Another most important key to the offense as I said before is to look for open players. Looking along with communication and timing makes a
play work. And before you get the wrong idea about what a play is, I will explain. A play in essence is the effective execution of the aforementioned offensive skills. Big complicated diagrams are not needed. A give and go is a great play: a player passes to another, then cuts to the basket to receive the ball back.
Another more complicated play involves a pick and roll where the picker rolls off or around the defender to the basket, again to receive the ball. However, a play does not even need to be that complicated. An off ball player need only to fake one way and cut to he basket a half step ahead of the defense or just juke (fake) a defender in the low post to receive the ball.
The key to all these plays is not a diagram, but rather execution of the seldom taught offensive skills including passing, cutting, catching, faking, timing, communication, and of course looking.
The Nets offense compared to most other NBA teams involves more movement. The more offensive movement the more the chance of a defensive misstep, just one step is needed, that the offense takes advantage of.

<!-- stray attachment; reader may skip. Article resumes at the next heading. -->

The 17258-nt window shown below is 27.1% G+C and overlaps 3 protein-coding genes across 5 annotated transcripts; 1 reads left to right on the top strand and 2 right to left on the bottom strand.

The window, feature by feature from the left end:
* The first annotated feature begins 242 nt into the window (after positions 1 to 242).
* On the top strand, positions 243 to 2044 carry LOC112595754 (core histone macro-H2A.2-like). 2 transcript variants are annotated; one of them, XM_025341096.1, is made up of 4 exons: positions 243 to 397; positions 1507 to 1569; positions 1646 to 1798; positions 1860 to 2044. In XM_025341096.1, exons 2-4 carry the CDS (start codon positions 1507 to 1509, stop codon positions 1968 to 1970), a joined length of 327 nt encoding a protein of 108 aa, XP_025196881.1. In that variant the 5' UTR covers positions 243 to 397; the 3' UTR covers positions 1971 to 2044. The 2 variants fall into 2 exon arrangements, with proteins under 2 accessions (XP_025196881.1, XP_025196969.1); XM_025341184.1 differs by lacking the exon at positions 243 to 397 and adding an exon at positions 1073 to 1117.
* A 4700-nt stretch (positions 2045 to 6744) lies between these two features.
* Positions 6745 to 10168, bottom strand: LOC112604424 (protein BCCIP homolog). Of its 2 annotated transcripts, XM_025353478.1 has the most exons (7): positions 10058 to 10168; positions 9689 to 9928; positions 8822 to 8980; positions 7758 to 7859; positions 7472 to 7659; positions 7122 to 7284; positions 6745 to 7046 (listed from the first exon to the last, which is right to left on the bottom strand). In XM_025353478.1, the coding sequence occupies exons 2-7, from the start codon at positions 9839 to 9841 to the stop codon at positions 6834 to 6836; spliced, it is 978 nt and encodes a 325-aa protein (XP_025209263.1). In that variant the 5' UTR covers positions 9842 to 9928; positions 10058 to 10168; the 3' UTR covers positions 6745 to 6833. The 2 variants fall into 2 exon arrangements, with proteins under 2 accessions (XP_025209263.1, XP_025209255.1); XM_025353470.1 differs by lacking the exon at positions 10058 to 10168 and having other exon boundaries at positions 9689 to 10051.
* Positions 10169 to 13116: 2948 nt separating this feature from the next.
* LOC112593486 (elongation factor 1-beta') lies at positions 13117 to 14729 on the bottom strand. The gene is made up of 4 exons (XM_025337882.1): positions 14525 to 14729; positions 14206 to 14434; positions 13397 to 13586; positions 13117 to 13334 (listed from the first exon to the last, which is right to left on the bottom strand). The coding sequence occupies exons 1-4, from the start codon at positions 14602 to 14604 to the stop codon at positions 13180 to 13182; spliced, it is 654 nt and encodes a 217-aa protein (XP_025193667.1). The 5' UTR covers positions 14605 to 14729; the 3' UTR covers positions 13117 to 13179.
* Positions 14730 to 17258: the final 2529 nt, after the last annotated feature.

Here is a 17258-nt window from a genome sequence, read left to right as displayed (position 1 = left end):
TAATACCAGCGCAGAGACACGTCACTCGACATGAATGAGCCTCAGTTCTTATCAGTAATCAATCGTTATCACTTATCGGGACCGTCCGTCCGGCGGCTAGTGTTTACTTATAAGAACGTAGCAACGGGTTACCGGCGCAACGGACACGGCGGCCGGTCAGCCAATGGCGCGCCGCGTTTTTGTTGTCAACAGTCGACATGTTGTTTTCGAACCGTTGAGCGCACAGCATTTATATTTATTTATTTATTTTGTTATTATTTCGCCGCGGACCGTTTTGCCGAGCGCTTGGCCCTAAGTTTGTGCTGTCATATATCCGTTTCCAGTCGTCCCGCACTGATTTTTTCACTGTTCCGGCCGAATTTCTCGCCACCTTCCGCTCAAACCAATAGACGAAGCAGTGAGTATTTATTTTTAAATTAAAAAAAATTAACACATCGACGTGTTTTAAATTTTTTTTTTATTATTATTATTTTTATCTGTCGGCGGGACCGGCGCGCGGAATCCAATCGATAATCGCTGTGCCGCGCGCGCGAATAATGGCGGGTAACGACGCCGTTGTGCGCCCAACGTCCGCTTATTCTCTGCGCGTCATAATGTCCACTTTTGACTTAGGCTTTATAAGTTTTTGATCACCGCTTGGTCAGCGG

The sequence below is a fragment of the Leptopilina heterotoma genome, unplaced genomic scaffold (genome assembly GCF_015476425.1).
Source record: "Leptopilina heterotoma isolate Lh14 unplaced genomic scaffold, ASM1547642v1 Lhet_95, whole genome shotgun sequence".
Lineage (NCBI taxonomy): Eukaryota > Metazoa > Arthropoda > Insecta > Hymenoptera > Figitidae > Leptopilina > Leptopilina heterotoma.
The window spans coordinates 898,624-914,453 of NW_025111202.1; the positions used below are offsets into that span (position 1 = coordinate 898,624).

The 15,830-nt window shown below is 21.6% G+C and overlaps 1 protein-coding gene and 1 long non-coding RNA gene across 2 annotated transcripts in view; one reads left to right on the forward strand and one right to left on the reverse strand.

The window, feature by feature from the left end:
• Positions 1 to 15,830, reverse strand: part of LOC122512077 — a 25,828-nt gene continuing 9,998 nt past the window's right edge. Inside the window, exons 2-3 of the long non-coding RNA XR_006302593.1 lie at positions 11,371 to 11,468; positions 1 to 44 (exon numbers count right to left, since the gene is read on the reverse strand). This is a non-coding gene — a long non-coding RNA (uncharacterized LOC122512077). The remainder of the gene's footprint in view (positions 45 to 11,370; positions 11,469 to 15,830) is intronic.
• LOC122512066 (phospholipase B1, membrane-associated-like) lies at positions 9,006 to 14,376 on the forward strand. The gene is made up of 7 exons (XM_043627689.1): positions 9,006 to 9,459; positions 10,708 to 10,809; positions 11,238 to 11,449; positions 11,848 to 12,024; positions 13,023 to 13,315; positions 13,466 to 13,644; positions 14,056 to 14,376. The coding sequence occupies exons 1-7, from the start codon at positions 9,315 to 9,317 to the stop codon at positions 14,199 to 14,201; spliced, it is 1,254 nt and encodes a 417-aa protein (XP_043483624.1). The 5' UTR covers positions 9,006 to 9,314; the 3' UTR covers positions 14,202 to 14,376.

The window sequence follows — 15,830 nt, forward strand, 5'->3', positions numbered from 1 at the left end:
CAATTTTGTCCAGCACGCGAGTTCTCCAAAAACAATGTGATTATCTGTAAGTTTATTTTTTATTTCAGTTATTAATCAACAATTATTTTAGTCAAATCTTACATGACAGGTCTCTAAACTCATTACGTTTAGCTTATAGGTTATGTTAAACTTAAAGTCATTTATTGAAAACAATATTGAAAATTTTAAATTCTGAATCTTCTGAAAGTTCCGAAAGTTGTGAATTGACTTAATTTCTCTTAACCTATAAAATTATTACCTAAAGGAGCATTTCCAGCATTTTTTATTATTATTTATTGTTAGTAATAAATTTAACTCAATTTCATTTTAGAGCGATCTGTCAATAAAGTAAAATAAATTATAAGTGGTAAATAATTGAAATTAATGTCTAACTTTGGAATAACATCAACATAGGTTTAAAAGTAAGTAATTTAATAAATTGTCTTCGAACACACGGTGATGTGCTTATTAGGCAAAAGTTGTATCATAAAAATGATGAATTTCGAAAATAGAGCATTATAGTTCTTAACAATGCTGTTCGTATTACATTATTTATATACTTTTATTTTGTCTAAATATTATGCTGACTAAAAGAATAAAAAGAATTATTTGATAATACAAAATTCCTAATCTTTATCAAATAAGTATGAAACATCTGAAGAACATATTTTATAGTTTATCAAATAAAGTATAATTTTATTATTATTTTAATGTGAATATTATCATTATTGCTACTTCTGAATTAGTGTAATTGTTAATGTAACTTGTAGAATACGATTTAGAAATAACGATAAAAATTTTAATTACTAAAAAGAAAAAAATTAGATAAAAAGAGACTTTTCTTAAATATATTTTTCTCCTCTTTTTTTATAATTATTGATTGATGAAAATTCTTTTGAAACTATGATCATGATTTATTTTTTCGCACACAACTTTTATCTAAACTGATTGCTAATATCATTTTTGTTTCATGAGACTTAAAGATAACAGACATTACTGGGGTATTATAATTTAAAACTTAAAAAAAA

Lakers -- Kings, Friday Evening
The Kings couldn't give the game away Tuesday night, but with a little help from the refs they did last night. The refs are people that I have the most respect for on the court, but sometimes the mistakes don't seem to even out. I can think of 2 or 3 big ones involving at least a 5-15 point turnaround. 1- Near the end of the game, Weber's charging foul on Horry should have been a 3 point play for the Kings. Horry clearly did the fouling. 2- Again near the end of the game, I forget who clearly snuffed Kobe on the right side, when a foul was called. 3- Bibby's last 3 point shot was off by a foot or two because Kobe banged his arms. 4- And all during the game they let Shaq do the Bang-Out-Of -Here move where he bangs into a player down low, gets him moving backward then continues the tidal wave forward usually knocking the defender out of bounds and also getting a foul shot to boot! Maybe someone will explain this to me someday, but the Kings or any other team is unlikely to win if Shaq is allowed to do the Bang-Out-Of-Here move.